20 Mar 2017

An interview with Les Mosco, former Commercial Director of the MOD and Keynote Chairman of the upcoming DPRTE exhibition in Cardiff.

Can you give our readers a little background into yourself and your current role?

I have a long history in procurement, having been a supply chain director for Network Rail, Amerada Hess, NatWest, the Scottish Office and British Coal amongst others. From 2007-2014, I was Commercial Director at the MOD, and was responsible for a multi-billion pound annual procurement budget.

Currently, I own Commercial Strategies Limited, and am managing a portfolio career in which I am a non-executive director, charity trustee and senior advisor to various organisations. I also currently serve as a Strategic Advisor to BiP Solutions, the company behind the Defence, Procurement, Research, Technology and Exportability exhibition (DPRTE) which is coming to Cardiff on March 28th.


Looking back at your career, what have been your proudest achievements, and are there things you would have done differently? 

It’s been extremely rewarding to work for a range of complex public and private sector organisations. Heading up the MOD’s contracting and supply chain was undoubtedly very challenging because of its scale and complexity. I hope I brought some fresh external thinking to the role and the organisation more widely. Looking back, it is also highly fulfilling to have founded Commercial Strategies over a decade ago, and to continue having interesting and challenging assignments. If I could turn the clock back, I’d be less of a workaholic and spend more time with my family.


Why should businesses (particularly Welsh ones) pursue opportunities in the defence sector?

Last year it was announced that the MOD would seek to target 25% of all procurement spending – direct and indirect – through SMEs by 2020. In a £19 billion operation, that is no small commitment, and DPRTE in particular gives Welsh SMEs an unprecedented chance to tap into these expansive defence supply chains.

The size of the sector is also considerable in Wales. According Welsh Government figures, when combined, the defence and aerospace sectors contribute more than £5 billion to the Welsh economy. And there are several leading defence manufacturers with major operations based in Wales – including Airbus Group, BAE Systems, Raytheon, Babcock and General Dynamics UK.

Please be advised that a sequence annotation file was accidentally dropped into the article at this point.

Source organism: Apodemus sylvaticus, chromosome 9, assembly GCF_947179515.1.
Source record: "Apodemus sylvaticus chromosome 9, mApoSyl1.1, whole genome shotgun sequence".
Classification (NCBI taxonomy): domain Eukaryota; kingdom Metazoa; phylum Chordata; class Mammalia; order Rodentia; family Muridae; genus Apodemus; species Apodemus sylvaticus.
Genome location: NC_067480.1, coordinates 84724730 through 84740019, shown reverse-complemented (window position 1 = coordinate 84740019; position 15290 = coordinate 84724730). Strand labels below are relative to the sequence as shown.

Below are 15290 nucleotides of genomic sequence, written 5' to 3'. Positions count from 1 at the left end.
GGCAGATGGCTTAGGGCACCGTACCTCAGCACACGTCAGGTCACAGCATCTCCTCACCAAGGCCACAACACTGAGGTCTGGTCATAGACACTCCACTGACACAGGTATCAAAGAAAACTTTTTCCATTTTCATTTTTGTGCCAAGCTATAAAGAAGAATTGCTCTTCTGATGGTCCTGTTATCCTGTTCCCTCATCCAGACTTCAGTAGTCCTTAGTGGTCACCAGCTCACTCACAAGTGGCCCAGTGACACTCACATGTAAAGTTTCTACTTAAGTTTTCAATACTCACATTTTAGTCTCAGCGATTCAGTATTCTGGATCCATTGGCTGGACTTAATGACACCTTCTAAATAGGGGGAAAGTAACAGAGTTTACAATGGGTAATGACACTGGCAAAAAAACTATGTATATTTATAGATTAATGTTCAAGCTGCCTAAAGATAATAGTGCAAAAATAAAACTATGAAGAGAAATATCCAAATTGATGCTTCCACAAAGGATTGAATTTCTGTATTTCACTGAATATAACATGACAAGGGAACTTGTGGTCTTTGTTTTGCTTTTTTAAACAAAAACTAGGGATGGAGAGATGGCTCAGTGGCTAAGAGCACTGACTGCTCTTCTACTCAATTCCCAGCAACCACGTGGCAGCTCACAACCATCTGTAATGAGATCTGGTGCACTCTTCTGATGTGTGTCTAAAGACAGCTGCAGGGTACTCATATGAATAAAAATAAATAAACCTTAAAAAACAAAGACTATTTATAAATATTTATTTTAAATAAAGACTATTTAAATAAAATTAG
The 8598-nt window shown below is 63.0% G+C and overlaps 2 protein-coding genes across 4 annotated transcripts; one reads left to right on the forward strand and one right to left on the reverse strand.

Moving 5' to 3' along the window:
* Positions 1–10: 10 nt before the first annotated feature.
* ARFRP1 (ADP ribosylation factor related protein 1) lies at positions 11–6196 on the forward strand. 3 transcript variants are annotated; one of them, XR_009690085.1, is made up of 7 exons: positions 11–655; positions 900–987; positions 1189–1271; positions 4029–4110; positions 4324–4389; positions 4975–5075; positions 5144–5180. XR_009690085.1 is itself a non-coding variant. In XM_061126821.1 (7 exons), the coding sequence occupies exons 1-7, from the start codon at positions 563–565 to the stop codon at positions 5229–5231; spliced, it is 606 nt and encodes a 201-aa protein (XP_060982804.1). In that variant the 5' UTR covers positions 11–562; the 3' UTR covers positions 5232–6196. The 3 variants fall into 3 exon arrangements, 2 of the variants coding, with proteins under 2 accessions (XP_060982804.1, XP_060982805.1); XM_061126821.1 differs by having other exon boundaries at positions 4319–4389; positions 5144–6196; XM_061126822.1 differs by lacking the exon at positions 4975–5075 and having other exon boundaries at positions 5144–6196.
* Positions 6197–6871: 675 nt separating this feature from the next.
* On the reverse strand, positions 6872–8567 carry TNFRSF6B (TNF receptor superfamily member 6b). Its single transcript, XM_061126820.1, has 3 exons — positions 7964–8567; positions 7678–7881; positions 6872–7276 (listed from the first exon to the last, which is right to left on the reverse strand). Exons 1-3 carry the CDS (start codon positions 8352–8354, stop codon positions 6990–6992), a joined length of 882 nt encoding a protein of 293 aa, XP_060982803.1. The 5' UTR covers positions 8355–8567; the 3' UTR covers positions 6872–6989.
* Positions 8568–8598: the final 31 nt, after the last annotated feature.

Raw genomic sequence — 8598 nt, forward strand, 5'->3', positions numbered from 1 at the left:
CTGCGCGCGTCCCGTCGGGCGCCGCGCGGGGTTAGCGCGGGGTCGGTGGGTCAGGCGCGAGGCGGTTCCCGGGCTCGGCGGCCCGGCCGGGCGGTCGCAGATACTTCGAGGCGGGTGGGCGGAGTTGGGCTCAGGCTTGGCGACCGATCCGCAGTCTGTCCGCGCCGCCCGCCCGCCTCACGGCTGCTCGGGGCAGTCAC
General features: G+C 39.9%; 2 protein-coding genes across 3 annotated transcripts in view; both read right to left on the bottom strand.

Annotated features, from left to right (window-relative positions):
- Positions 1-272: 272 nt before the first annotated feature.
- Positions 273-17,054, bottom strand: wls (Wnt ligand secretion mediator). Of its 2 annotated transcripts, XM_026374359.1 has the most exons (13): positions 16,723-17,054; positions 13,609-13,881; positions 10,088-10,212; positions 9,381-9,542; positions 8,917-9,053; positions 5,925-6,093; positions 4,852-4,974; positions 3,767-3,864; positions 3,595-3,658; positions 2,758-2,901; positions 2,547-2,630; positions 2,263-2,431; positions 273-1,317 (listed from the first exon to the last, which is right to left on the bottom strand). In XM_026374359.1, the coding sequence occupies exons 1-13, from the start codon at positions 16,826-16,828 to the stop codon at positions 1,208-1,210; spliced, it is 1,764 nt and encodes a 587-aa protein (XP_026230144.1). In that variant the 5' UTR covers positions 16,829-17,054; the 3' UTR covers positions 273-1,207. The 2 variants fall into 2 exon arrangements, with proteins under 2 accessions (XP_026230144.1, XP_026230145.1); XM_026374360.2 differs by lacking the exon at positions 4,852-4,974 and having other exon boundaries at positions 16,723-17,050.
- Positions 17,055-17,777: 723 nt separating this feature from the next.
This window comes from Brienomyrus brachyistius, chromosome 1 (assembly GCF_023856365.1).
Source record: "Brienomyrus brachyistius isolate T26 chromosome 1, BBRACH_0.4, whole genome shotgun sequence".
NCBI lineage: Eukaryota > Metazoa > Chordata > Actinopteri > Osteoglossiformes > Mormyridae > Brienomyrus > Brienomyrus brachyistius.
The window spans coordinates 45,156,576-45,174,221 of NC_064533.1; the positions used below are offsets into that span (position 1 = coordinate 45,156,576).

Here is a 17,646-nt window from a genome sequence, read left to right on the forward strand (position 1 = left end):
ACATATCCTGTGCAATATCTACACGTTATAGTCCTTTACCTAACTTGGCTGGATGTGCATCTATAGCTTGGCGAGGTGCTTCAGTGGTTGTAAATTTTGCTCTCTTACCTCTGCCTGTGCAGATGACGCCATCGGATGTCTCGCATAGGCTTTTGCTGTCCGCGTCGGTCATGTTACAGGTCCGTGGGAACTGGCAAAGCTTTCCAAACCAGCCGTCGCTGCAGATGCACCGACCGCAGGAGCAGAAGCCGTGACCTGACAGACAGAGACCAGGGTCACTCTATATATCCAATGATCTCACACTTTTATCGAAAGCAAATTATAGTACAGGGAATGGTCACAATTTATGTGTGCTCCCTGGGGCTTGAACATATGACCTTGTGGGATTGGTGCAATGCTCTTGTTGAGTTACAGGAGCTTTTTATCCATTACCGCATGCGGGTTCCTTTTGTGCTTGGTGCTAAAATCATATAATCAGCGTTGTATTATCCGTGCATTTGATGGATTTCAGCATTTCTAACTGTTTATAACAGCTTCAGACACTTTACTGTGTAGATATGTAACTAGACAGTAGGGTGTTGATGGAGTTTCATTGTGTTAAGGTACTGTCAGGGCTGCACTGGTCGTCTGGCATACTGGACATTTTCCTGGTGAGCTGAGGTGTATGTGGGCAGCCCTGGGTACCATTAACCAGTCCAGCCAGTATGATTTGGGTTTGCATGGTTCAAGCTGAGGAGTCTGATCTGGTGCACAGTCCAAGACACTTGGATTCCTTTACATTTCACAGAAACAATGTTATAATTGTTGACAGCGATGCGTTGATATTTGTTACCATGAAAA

Crucially, you need not be a specialist in defence to capitalise on these supply chains and investment. The MOD buys virtually every type of goods and services, including electronics, textiles, cyber security, medical, construction and many more.

Lastly, because of the UK government’s commitment to NATO’s target of spending 2% of GDP on defence, it is likely that it will be one of the most stable major sectors in the country’s economy over the foreseeable future.


How can these businesses identify and capitalise upon such opportunities in the defence sector?

The MOD is complex and difficult to understand. Making the initial breakthrough can be confusing and time consuming, so attending inclusive events such as DPRTE where businesses can talk to suppliers and experts about the state of the industry is vital. There has been a tendency for bigger defence exhibitions and shows such as Farnborough to be dominated by the ‘big boys’, leading some SMEs to feel that they can’t get a seat at the table.

When I was in MOD procurement it was a priority for us to challenge these perceptions, and make sure that companies of all sizes understood the services we put out contracts for. With the new procurement targets on SMEs it is clear this remains a priority, and by attending open exhibitions like DPRTE, organisations can take an important first step towards getting on the ladder.


What kinds of businesses/services do the MOD employ within their supply chains?